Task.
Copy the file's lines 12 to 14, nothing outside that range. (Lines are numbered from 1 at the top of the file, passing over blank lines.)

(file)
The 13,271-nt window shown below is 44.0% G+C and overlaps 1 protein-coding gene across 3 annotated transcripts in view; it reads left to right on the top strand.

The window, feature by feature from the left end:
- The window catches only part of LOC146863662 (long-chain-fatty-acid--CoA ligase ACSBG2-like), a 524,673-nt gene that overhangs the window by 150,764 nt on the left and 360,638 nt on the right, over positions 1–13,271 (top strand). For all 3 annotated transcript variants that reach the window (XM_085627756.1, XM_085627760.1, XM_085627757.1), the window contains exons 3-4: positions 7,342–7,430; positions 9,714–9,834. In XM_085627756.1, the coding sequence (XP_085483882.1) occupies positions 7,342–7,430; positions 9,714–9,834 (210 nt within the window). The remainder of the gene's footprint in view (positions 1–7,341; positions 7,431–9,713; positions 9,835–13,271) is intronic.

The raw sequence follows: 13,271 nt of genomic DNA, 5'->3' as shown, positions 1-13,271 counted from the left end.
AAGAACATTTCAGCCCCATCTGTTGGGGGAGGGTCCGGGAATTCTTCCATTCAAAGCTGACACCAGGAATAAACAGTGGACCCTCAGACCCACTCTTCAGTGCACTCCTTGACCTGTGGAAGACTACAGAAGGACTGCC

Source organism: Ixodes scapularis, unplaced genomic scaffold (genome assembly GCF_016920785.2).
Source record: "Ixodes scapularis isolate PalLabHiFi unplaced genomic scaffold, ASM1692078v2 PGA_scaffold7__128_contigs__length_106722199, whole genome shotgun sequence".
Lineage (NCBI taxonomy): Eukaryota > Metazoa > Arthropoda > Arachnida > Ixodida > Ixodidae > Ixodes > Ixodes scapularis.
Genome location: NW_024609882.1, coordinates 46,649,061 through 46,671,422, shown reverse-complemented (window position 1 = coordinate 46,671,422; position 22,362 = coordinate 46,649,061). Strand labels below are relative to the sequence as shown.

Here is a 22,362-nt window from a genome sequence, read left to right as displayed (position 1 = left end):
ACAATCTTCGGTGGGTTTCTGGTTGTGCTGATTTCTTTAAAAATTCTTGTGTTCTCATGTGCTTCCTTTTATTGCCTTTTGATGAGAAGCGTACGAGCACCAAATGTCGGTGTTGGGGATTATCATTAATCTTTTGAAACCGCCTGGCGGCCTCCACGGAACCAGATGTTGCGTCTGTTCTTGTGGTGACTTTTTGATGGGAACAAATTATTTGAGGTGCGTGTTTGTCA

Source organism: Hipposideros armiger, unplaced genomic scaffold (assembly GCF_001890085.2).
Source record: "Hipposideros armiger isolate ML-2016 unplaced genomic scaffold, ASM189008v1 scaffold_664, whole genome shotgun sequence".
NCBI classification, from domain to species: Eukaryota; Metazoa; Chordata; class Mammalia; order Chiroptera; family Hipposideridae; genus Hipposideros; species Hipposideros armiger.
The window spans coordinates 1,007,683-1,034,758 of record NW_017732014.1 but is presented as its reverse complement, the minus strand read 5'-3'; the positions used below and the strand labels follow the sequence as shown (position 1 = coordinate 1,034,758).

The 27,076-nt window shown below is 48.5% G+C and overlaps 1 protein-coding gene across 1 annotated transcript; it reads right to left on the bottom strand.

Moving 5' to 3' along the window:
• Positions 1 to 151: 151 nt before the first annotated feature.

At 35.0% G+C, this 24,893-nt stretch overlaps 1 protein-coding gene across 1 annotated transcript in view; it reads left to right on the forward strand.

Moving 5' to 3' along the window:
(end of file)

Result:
Source organism: Hipposideros armiger, unplaced genomic scaffold (assembly GCF_001890085.2).
Source record: "Hipposideros armiger isolate ML-2016 unplaced genomic scaffold, ASM189008v1 scaffold_664, whole genome shotgun sequence".
NCBI classification, from domain to species: Eukaryota; Metazoa; Chordata; class Mammalia; order Chiroptera; family Hipposideridae; genus Hipposideros; species Hipposideros armiger.